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Innovation Fertility and Patent Design

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  • Hugo A. Hopenhayn
  • Matthew F. Mitchell

Abstract

It may be advantageous to provide a variety of kinds of patent protection to heterogenous innovations. Innovations which benefit society largely through their use as building blocks to future inventions may require a different scope of protection in order to be encouraged. We model the problem of designing an optimal patent menu (scope and length) when the fertility of an innovation in generating more innovations cannot be observed. The menu of patent scope can be implemented with mandated buyout fees. Evidence of heterogeneous fertility and patent obsolescence, keys to the model, are presented using patent data from the US.

Suggested Citation

  • Hugo A. Hopenhayn & Matthew F. Mitchell, 1999. "Innovation Fertility and Patent Design," NBER Working Papers 7070, National Bureau of Economic Research, Inc.
  • Handle: RePEc:nbr:nberwo:7070 Note: PR
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    References listed on IDEAS

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    1. Paul Klemperer, 1990. "How Broad Should the Scope of Patent Protection Be?," RAND Journal of Economics, The RAND Corporation, pages 113-130.
    2. Nancy T. Gallini, 1992. "Patent Policy and Costly Imitation," RAND Journal of Economics, The RAND Corporation, pages 52-63.
    3. Richard Gilbert & Carl Shapiro, 1990. "Optimal Patent Length and Breadth," RAND Journal of Economics, The RAND Corporation, pages 106-112.
    4. Pakes, Ariel S, 1986. "Patents as Options: Some Estimates of the Value of Holding European Patent Stocks," Econometrica, Econometric Society, vol. 54(4), pages 755-784, July.
    5. Ted O'Donoghue & Suzanne Scotchmer & Jacques-François Thisse, 1998. "Patent Breadth, Patent Life, and the Pace of Technological Progress," Journal of Economics & Management Strategy, Wiley Blackwell, pages 1-32.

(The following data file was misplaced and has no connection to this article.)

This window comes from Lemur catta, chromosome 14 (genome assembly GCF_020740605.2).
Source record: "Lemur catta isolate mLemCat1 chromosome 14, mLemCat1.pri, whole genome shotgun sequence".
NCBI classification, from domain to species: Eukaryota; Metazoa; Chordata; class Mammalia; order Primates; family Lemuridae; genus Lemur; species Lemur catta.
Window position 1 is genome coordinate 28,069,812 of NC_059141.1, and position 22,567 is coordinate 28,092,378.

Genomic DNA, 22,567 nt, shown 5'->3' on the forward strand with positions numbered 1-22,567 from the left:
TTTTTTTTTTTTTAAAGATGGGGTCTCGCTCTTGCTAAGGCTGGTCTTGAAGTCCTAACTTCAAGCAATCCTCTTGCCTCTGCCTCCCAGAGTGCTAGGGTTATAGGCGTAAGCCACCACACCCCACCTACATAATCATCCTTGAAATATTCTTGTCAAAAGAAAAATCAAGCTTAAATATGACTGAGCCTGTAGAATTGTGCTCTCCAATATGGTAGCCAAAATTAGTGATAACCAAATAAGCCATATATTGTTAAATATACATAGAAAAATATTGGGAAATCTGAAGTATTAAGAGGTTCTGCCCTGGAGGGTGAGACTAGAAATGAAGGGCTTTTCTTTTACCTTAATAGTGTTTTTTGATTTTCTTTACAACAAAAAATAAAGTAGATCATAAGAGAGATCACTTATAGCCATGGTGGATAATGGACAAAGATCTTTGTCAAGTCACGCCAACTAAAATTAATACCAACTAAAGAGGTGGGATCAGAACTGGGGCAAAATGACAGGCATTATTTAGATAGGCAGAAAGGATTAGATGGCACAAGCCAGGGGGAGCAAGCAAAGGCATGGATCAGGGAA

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    Cited by:

    1. Louise Keely, 2001. "Using Patents In Growth Models," Economics of Innovation and New Technology, Taylor & Francis Journals, vol. 10(6), pages 449-492.
    2. Nancy Gallini & Suzanne Scotchmer, 2002. "Intellectual Property: When Is It the Best Incentive System?," NBER Chapters,in: Innovation Policy and the Economy, Volume 2, pages 51-78 National Bureau of Economic Research, Inc.
    3. Maurer, Stephen M & Scotchmer, Suzanne, 2002. "The Independent Invention Defence in Intellectual Property," Economica, London School of Economics and Political Science, vol. 69(276), pages 535-547, November.
    4. Jaffe, Adam B., 2000. "The U.S. patent system in transition: policy innovation and the innovation process," Research Policy, Elsevier, pages 531-557.
    5. Palomeras, Neus, 2003. "Sleeping patents: any reason to wake up?," IESE Research Papers D/506, IESE Business School.
    6. Samuel Kortum, 2004. "An R&D Roundtable," Economics of Innovation and New Technology, Taylor & Francis Journals, vol. 13(4), pages 349-363.

    More about this item

    JEL classification:

    • O30 - Economic Development, Innovation, Technological Change, and Growth - - Innovation; Research and Development; Technological Change; Intellectual Property Rights - - - General
    • O31 - Economic Development, Innovation, Technological Change, and Growth - - Innovation; Research and Development; Technological Change; Intellectual Property Rights - - - Innovation and Invention: Processes and Incentives

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